Douglas Baruch, a lawyer for Wells Fargo, told a federal judge in Manhattan that while the parties would not rule out a settlement, both sides were prepared to resume litigating after putting the case on hold since July.

“The parties are no longer as optimistic as they once were,” he said.

Two weeks ago, the San Francisco-based bank disclosed in a regulatory filing that it was in discussions to resolve the lawsuit, filed in 2012, which seeks hundreds of millions of dollars in damages.

The U.S. Justice Department says Wells Fargo failed to report more than 6,000 loans that did not meet requirements for insurance under the Federal Housing Administration and failed to properly review…

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3 Senate bills that could strengthen credit union mortgage lending

Deadly Clear:

Maybe if they had enacted these measures years ago the Dems might still control Congress. At least it might send a message to the newly elected Republicans that it’s “PEOPLE FIRST” that will keep them in office.

Originally posted on Justice League:

Credit unions are enduring a crisis of creeping complexity with respect to regulatory burden, and the Credit Union National Association believes at least three bipartisan bills currently before the U.S. Senate could alleviate some of that drag.

The ever-increasing, never-decreasing regulatory burden erects barriers to their ability to serve their members, particularly in the mortgage space, CUNA says.

“The enactment of these bills would represent a small step in the right direction toward removing barriers to credit union service,” said Jim Nussle, president of CUNA. “As the Senate reassembles for the remaining weeks of the 113th Congress, we urge passage of these important bills.”

The 113th Congress could, despite its lame duck status, pass these bills before the Christmas recess and the swearing in of the 114th Congress in 2015.

Read on.

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DOJ Is Weighing Civil Suit Against Angelo Mozilo

Deadly Clear:

If they go after Countrywide’s CEO then they need to look at New Century, WaMu, and a multitude of others, including the off-shoots of Countrywide…all those little mortgagees that had already sold the loans to CW before the borrowers signed the documents.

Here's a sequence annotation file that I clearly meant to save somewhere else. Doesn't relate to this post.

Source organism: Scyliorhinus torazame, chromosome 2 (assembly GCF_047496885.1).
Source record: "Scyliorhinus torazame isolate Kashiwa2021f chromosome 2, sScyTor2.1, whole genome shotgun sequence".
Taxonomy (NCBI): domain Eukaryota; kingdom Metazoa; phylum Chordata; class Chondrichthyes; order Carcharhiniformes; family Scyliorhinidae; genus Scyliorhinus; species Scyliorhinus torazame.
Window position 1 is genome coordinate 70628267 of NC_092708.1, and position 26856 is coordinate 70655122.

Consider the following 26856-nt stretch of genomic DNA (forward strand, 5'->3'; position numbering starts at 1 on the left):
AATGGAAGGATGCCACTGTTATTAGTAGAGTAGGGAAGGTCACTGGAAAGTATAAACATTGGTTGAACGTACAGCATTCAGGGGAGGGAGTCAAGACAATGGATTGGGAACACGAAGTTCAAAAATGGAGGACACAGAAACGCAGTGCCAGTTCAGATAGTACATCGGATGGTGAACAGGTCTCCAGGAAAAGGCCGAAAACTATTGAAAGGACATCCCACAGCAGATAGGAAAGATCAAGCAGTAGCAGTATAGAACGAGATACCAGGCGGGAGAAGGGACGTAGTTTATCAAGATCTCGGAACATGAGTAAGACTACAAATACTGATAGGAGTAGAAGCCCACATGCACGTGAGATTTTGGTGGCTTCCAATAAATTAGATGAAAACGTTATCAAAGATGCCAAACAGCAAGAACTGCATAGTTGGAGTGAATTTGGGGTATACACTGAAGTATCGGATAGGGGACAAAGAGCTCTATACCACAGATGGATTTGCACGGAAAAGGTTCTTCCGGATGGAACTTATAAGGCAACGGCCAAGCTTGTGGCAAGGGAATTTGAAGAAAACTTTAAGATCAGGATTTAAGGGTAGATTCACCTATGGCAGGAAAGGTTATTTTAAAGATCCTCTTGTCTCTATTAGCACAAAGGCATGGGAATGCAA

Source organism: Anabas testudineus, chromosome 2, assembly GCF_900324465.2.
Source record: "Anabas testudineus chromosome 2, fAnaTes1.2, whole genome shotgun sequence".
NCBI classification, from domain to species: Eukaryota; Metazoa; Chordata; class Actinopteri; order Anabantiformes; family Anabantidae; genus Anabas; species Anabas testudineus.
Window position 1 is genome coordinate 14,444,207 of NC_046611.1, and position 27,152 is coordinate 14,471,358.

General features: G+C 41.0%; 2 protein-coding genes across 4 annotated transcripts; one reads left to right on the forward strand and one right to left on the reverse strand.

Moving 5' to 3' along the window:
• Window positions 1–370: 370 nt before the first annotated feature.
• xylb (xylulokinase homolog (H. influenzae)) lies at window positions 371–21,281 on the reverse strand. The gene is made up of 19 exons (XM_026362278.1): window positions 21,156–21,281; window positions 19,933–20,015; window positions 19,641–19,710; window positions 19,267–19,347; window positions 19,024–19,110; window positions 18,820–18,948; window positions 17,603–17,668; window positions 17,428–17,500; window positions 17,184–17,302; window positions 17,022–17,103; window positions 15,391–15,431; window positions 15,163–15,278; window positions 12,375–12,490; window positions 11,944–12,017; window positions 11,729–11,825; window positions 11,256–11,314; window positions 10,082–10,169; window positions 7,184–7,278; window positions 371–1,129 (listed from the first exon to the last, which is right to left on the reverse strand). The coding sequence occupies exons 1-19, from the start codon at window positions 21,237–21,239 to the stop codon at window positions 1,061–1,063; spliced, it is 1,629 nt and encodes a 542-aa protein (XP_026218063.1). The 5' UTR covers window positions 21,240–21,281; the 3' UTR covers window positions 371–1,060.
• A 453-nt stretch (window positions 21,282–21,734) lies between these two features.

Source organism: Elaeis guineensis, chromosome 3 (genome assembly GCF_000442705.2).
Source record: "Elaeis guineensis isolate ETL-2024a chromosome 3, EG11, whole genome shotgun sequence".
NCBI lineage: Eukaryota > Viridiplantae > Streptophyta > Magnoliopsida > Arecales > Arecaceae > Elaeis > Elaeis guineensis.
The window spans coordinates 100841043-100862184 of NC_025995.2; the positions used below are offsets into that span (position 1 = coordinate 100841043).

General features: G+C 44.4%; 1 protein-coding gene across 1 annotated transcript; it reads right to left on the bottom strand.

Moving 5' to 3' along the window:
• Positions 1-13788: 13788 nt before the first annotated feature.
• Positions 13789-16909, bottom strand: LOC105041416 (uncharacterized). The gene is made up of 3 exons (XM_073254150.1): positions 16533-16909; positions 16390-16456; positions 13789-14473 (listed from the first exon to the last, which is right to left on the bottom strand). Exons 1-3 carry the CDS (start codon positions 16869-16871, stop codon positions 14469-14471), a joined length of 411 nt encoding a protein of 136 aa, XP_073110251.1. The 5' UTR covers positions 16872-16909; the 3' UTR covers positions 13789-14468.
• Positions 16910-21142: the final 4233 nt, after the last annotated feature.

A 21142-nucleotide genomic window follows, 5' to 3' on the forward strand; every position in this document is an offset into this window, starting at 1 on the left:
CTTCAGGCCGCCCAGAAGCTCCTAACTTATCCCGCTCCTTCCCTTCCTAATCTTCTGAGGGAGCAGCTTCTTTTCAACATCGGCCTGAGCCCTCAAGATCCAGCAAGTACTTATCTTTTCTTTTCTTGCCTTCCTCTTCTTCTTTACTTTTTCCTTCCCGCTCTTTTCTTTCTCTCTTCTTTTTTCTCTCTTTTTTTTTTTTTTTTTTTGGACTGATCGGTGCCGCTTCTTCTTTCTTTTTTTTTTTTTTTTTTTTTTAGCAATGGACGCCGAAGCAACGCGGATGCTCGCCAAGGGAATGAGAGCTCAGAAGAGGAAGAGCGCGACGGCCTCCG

Originally posted on Justice League:

No, it should be a criminal suit!

Federal prosecutors are wrestling with whether to file a civil fraud lawsuit against Angelo R. Mozilo, the former chief executive ofCountrywide Financial, which was at the center of the subprime mortgage boom and bust, people briefed on the matter say.

This summer, the United States attorney’s office in Los Angeles was said to be close to filing a lawsuit against Mr. Mozilo over his role in Countrywide’s sale of millions of mortgages to home buyers with questionable credit histories. Prosecutors there were planning to move forward with a civil fraud lawsuit nearly three years after it had abandoned a criminal investigation of Countrywide and Mr. Mozilo, the firm’s co-founder.

But Stephanie Yonekura, the acting United States attorney for the Central District of California, which includes Los Angeles, has had lingering questions about the litigation because of arguments raised by lawyers…

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Bank of America, Citigroup Said to Sell Soured Home Loans

Deadly Clear:

Does anybody know if these loans already exist in trusts and are just additionally repackaged to rob Peter to pay Paul?

Originally posted on Justice League:

And those crappy loans will be sold to either non-banks or hedge funds… Good luck to the idiots that buys the crap loans…

Bank of America Corp. and Citigroup Inc. (C) are selling multiple pools of soured U.S. mortgages to meet demand from investment firms that are pushing prices higher, according to three people with knowledge of the matter.

Bank of America put about $1 billion of troubled debt on the market last week, consisting of nonperforming loans and some where payments have resumed, said the people, who asked not to be identified because the offerings are private. The Charlotte, North Carolina-based lender also is marketing about $1 billion of soured home loans with Wells Fargo & Co., according to one of the people. Citigroup is separately selling about $1 billion of nonperforming and re-performing mortgages, the people said.

Dan Frahm, a spokesman for Bank of America, and…